hi sir, i hope u r doin' fine.i have an question about string.In javastring is taken as object rather than data type.in other languages it is taken as data type.why it is so in java. i hope you will help me to solve it.take care. with regards kumar abhay
Well, in C++, they mask String's so that they almost have the appearance of primitives, however this is not the case. They fully appear as objects in Java, because, unless you use string literals, you actually have to use the String constructor. As far as I know, you can't have Strings as a primitive. ------------------ Michael J Bruesch Codito, ergo sum... I code, therefore I am. http://www.geocities.com/mjbruesch
Michael J Bruesch<br /><i>I code, therefore I am.</i>
Hi there u had a good Questuion There ... and i think u will not be convinced by above replies ... i will try to sort u out from there ...
in java String is a class that has particular specifictaions ... and more Strings as n C++/c are char arrays ... which are ccreated by combining different chars ...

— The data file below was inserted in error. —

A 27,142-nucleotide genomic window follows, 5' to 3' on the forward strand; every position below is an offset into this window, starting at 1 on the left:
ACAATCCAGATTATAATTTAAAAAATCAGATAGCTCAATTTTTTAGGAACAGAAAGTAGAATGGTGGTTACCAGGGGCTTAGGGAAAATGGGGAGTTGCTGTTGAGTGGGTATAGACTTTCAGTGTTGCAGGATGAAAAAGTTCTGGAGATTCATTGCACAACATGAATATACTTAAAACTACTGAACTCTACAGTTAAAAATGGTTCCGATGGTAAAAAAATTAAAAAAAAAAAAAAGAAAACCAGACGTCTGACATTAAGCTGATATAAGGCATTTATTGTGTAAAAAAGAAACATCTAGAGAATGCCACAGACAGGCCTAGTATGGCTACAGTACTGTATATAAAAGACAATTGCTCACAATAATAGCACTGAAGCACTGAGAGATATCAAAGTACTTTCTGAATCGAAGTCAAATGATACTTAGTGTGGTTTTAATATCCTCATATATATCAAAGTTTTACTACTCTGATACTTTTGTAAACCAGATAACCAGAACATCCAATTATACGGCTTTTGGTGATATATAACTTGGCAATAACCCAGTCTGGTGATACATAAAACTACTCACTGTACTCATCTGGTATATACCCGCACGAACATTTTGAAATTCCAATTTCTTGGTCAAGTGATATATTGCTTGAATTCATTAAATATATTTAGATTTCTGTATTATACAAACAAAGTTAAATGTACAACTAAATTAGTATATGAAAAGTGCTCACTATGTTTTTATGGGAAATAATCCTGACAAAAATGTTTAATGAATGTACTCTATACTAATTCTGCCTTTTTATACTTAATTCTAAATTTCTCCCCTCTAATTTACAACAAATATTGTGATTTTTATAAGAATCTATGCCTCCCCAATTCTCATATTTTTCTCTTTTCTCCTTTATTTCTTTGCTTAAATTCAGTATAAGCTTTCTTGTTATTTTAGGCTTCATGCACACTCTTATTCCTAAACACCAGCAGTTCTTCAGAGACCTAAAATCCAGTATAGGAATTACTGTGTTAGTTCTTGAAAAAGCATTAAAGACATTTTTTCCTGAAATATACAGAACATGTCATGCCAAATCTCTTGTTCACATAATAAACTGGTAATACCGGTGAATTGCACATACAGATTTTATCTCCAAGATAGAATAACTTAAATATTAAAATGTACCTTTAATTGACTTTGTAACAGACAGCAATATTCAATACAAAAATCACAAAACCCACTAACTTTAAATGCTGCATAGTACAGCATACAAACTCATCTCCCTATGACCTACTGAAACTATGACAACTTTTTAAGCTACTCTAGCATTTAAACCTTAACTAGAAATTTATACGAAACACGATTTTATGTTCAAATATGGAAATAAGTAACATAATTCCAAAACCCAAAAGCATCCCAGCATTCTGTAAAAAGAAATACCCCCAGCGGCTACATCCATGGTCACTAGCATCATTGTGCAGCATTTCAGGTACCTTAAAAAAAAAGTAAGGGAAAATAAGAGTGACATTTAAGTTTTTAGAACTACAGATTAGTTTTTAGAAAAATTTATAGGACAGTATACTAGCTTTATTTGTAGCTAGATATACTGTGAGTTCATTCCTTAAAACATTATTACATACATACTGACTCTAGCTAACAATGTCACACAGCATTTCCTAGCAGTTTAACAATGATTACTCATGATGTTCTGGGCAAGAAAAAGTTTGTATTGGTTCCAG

for example in c string is represnted as 'a','s','t','r','i','n','g' but in java u have simply String a = "astring"; and that is all ... now the memory allocated will be of totalbytes in a string
Joined: Sep 23, 2001
yes, that is exactly why they're not primitives. The lowest form you can break sentences down to is single letters (aka: chars). If you want to form complete sentences or thoughts, you must combine multiple letters (aka chars) together. There is no way no make this into a primitive form seeing as how there are literally infinite ways of putting separate chars together. Therefore, it must be made into a class where the user decides on the order in which the chars be put together. Hence...Strings. ------------------ Michael J Bruesch Codito, ergo sum... I code, therefore I am. My Java Games, I'm quite proud
(Marilyn fixed url) [This message has been edited by Marilyn deQueiroz (edited October 26, 2001).]